Developmental exposure to PCBs alters the activation of the auditory cortex in response to GABAA antagonism

    loading  Checking for direct PDF access through Ovid


Developmental exposure of rats to polychlorinated biphenyls (PCBs) causes impairments in hearing and in the functioning of peripheral and central auditory structures. Additionally, recent work from our laboratory has demonstrated an increase in audiogenic seizures. The current study aimed to further characterize the effects of PCBs on auditory brain structures by investigating whether developmental exposure altered the magnitude of activation in the auditory cortex (AC) in response to electrical stimulation of thalamocortical afferents. Long-Evans female rats were fed cookies containing either 0 or 6 mg/kg of an environmental PCB mixture daily from 4 weeks prior to breeding until postnatal day 21. Brain slices containing projections from the thalamus to the AC were collected from adult female offspring and were bathed in artificial cerebrospinal fluid (aCSF) alone, aCSF containing a gamma-aminobutyric acid (GABA) receptor antagonist (200 nM SR95531), and aCSF containing an and N-methyl-d-aspartate (NMDA) receptor antagonist (50 μM AP5). During each of these drug conditions, electrical stimulations ranging from 25 to 600 μA were delivered to the thalamocortical afferents. Activation of the AC was measured using flavoprotein autofluorescence imaging. Although there were no differences seen between treatment groups in the aCSF condition, there were significant increases in the ratio of aCSF/SR95531 activation in slices from PCB-exposed animals compared to control animals. This effect was seen in both the upper and lower layers of the AC. No differences in activation were noted between treatment groups when slices were exposed to AP5. These data suggest that developmental PCB exposure leads to increased sensitivity to antagonism of GABAA receptors in the AC without a change in NMDA-mediated intrinsic excitability.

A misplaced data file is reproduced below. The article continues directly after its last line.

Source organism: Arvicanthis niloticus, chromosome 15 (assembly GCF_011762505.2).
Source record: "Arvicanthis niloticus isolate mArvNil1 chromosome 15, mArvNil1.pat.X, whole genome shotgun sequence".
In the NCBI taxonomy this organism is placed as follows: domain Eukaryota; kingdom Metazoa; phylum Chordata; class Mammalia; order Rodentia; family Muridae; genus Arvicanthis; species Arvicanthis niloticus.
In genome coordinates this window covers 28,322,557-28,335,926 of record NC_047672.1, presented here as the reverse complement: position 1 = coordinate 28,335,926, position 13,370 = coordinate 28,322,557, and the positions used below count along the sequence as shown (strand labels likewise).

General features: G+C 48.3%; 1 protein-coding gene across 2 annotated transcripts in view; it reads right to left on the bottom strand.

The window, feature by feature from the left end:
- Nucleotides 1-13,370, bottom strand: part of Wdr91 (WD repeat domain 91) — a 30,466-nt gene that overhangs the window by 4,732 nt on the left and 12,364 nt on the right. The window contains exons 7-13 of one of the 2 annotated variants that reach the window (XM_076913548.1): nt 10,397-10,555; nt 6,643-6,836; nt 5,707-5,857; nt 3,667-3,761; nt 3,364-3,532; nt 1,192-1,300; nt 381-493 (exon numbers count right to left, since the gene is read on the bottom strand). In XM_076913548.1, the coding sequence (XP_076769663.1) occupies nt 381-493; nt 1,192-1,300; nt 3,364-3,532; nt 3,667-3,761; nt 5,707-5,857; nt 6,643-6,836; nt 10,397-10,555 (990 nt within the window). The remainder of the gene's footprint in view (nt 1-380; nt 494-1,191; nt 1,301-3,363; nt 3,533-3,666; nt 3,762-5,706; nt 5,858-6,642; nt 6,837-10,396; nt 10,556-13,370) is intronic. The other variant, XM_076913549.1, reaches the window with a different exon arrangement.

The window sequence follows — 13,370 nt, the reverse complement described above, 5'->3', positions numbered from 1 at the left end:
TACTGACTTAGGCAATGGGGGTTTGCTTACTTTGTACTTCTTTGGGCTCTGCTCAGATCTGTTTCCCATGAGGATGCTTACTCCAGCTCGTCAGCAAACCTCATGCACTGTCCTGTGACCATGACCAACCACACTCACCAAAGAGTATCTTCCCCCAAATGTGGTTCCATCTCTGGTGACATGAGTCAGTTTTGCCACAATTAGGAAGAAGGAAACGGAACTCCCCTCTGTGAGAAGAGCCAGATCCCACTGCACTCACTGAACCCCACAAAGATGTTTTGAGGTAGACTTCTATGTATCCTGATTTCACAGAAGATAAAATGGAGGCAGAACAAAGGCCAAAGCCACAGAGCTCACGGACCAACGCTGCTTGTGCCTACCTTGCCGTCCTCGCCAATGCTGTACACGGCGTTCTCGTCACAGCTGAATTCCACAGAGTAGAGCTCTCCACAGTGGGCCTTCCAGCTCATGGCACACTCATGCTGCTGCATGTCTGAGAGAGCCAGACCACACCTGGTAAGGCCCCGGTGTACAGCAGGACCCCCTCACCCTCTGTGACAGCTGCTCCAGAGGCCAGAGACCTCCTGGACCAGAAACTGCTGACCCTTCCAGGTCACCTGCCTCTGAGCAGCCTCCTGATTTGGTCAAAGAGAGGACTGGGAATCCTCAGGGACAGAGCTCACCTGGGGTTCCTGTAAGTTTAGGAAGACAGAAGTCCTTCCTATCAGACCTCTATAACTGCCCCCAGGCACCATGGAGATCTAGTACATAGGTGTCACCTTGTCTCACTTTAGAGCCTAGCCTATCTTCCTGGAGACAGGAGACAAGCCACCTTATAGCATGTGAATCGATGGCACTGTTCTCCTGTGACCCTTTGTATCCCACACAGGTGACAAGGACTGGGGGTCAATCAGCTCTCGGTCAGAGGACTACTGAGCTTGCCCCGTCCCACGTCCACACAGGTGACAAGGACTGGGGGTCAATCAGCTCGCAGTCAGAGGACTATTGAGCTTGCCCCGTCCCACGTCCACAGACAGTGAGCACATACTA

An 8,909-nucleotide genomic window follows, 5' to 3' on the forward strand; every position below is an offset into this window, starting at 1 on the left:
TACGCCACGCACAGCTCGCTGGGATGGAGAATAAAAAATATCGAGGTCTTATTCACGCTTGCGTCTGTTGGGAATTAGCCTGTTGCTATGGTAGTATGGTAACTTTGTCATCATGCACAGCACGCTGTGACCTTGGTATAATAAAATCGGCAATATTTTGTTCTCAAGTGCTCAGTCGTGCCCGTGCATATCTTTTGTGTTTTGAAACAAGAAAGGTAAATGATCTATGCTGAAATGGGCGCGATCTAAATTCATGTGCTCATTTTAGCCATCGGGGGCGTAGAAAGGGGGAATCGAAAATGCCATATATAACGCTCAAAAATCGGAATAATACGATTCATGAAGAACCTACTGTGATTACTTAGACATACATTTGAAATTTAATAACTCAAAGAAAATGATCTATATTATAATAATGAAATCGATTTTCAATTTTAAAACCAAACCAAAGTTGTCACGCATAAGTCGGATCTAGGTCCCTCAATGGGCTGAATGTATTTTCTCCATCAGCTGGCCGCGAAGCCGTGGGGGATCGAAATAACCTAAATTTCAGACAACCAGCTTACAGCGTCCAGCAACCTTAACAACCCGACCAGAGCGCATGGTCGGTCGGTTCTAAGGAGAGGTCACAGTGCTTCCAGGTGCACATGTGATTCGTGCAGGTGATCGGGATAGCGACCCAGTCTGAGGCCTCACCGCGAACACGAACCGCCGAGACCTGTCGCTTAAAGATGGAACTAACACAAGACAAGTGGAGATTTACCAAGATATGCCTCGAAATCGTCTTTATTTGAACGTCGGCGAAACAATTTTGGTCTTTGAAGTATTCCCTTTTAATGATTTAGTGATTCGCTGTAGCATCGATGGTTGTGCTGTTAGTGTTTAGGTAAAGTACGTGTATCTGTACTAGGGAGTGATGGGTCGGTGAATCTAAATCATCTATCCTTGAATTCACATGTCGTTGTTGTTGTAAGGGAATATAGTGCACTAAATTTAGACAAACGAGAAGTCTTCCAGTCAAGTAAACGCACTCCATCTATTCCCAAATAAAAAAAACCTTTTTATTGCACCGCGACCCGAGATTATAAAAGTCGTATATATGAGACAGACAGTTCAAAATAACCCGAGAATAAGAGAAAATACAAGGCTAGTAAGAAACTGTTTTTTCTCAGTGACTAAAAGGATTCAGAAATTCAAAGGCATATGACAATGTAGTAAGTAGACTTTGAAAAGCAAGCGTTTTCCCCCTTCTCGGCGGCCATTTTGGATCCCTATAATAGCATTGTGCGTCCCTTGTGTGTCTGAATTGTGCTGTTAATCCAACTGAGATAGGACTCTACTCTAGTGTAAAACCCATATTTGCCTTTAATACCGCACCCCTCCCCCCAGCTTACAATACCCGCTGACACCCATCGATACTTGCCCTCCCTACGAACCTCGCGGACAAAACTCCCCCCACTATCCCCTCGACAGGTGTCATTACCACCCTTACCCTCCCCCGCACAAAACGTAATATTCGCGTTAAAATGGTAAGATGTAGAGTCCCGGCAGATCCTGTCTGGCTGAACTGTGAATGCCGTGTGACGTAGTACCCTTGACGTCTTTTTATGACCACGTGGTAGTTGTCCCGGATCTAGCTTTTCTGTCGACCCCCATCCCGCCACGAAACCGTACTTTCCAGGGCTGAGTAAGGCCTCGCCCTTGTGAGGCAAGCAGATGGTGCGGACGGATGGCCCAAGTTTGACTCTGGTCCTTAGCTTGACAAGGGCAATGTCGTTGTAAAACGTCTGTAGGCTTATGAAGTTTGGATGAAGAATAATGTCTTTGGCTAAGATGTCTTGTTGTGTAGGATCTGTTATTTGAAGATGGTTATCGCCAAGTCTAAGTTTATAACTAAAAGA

Related Topics

    loading  Loading Related Articles